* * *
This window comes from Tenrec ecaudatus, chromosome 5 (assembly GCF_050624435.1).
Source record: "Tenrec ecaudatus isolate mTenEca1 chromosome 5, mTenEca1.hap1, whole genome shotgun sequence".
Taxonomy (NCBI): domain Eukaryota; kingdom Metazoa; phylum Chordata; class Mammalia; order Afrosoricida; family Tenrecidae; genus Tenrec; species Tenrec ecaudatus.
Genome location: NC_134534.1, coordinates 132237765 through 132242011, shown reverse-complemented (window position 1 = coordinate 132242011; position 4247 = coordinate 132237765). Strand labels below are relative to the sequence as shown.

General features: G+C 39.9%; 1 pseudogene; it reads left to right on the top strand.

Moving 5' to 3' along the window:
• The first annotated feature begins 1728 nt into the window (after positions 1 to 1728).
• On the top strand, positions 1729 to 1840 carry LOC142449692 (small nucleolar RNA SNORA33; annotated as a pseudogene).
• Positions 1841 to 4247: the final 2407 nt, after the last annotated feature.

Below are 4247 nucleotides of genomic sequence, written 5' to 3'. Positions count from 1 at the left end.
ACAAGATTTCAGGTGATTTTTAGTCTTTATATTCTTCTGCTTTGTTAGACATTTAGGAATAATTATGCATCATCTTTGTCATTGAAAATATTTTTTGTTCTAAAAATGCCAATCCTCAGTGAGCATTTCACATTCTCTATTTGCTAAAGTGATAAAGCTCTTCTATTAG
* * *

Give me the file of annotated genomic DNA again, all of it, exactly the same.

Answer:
This window comes from Tenrec ecaudatus, chromosome 5 (assembly GCF_050624435.1).
Source record: "Tenrec ecaudatus isolate mTenEca1 chromosome 5, mTenEca1.hap1, whole genome shotgun sequence".
Taxonomy (NCBI): domain Eukaryota; kingdom Metazoa; phylum Chordata; class Mammalia; order Afrosoricida; family Tenrecidae; genus Tenrec; species Tenrec ecaudatus.
Genome location: NC_134534.1, coordinates 132237765 through 132242011, shown reverse-complemented (window position 1 = coordinate 132242011; position 4247 = coordinate 132237765). Strand labels below are relative to the sequence as shown.

General features: G+C 39.9%; 1 pseudogene; it reads left to right on the top strand.

Moving 5' to 3' along the window:
• The first annotated feature begins 1728 nt into the window (after positions 1 to 1728).
• On the top strand, positions 1729 to 1840 carry LOC142449692 (small nucleolar RNA SNORA33; annotated as a pseudogene).
• Positions 1841 to 4247: the final 2407 nt, after the last annotated feature.

Below are 4247 nucleotides of genomic sequence, written 5' to 3'. Positions count from 1 at the left end.
ACAAGATTTCAGGTGATTTTTAGTCTTTATATTCTTCTGCTTTGTTAGACATTTAGGAATAATTATGCATCATCTTTGTCATTGAAAATATTTTTTGTTCTAAAAATGCCAATCCTCAGTGAGCATTTCACATTCTCTATTTGCTAAAGTGATAAAGCTCTTCTATTAG